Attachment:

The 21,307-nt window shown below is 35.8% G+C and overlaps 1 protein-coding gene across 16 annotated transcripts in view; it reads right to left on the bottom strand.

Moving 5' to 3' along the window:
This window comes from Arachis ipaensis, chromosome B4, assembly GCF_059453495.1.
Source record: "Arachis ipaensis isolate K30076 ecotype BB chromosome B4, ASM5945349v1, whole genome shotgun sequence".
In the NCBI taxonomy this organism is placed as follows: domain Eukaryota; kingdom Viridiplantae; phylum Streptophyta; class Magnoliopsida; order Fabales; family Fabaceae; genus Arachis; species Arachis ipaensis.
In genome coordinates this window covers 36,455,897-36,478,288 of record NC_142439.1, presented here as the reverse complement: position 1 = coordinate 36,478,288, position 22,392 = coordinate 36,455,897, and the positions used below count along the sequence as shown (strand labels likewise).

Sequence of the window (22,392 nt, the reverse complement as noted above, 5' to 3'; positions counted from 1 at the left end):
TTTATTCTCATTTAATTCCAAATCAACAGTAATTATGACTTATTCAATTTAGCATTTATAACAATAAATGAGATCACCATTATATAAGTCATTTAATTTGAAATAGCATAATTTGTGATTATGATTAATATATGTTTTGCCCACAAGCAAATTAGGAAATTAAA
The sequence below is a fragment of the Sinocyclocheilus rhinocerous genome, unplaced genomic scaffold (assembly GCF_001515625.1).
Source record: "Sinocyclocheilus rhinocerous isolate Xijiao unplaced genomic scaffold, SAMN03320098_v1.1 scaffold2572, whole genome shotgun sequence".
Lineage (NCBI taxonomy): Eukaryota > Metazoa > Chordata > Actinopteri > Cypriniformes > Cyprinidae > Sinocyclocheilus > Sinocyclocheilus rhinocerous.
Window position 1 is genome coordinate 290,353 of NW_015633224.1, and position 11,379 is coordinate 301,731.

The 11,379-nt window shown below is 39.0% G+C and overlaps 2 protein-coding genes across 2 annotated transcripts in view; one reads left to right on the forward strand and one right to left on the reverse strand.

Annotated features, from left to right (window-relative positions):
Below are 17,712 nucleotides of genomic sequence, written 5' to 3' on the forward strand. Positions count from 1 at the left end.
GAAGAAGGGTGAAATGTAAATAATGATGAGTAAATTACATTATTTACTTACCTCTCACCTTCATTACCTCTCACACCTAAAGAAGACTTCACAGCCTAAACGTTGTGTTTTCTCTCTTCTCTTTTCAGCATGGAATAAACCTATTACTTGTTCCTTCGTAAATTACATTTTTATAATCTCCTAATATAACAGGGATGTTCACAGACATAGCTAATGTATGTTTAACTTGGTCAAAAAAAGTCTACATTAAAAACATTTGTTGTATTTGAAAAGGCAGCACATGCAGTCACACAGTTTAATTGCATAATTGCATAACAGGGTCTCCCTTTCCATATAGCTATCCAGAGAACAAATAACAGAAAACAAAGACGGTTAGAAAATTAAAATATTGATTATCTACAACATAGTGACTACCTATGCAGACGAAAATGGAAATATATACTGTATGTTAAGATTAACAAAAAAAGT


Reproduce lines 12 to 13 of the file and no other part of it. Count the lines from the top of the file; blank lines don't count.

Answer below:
Window position 1 is genome coordinate 290,353 of NW_015633224.1, and position 11,379 is coordinate 301,731.

The 11,379-nt window shown below is 39.0% G+C and overlaps 2 protein-coding genes across 2 annotated transcripts in view; one reads left to right on the forward strand and one right to left on the reverse strand.